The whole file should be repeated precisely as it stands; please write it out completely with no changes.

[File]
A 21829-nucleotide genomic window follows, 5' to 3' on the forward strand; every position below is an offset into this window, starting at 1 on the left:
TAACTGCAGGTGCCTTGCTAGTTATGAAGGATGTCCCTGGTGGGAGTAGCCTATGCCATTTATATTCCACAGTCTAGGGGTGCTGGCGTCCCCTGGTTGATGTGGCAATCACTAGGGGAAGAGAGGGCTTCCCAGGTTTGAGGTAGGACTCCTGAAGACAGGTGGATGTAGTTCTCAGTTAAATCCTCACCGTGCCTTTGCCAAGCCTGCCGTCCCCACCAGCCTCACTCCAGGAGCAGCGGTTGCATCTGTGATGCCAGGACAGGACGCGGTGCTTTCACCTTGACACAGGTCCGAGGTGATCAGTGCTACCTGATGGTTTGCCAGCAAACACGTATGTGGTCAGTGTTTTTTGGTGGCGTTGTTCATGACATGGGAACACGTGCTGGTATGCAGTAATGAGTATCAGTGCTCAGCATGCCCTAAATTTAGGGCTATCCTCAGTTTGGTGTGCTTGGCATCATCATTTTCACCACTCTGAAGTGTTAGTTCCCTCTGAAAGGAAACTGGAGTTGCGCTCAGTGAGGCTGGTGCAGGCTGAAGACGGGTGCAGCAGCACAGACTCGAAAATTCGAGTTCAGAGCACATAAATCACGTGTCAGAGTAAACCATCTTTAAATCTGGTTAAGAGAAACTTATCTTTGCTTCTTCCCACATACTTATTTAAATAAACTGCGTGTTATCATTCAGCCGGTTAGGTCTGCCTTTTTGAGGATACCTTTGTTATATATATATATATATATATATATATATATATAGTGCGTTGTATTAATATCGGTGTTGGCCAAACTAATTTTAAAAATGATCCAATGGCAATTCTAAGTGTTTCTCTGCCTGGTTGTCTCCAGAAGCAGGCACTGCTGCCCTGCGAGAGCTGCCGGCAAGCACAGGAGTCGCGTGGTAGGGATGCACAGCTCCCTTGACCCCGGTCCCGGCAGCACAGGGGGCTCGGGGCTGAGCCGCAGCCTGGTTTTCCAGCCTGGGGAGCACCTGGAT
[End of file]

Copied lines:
A 21829-nucleotide genomic window follows, 5' to 3' on the forward strand; every position below is an offset into this window, starting at 1 on the left:
TAACTGCAGGTGCCTTGCTAGTTATGAAGGATGTCCCTGGTGGGAGTAGCCTATGCCATTTATATTCCACAGTCTAGGGGTGCTGGCGTCCCCTGGTTGATGTGGCAATCACTAGGGGAAGAGAGGGCTTCCCAGGTTTGAGGTAGGACTCCTGAAGACAGGTGGATGTAGTTCTCAGTTAAATCCTCACCGTGCCTTTGCCAAGCCTGCCGTCCCCACCAGCCTCACTCCAGGAGCAGCGGTTGCATCTGTGATGCCAGGACAGGACGCGGTGCTTTCACCTTGACACAGGTCCGAGGTGATCAGTGCTACCTGATGGTTTGCCAGCAAACACGTATGTGGTCAGTGTTTTTTGGTGGCGTTGTTCATGACATGGGAACACGTGCTGGTATGCAGTAATGAGTATCAGTGCTCAGCATGCCCTAAATTTAGGGCTATCCTCAGTTTGGTGTGCTTGGCATCATCATTTTCACCACTCTGAAGTGTTAGTTCCCTCTGAAAGGAAACTGGAGTTGCGCTCAGTGAGGCTGGTGCAGGCTGAAGACGGGTGCAGCAGCACAGACTCGAAAATTCGAGTTCAGAGCACATAAATCACGTGTCAGAGTAAACCATCTTTAAATCTGGTTAAGAGAAACTTATCTTTGCTTCTTCCCACATACTTATTTAAATAAACTGCGTGTTATCATTCAGCCGGTTAGGTCTGCCTTTTTGAGGATACCTTTGTTATATATATATATATATATATATATATATATATAGTGCGTTGTATTAATATCGGTGTTGGCCAAACTAATTTTAAAAATGATCCAATGGCAATTCTAAGTGTTTCTCTGCCTGGTTGTCTCCAGAAGCAGGCACTGCTGCCCTGCGAGAGCTGCCGGCAAGCACAGGAGTCGCGTGGTAGGGATGCACAGCTCCCTTGACCCCGGTCCCGGCAGCACAGGGGGCTCGGGGCTGAGCCGCAGCCTGGTTTTCCAGCCTGGGGAGCACCTGGAT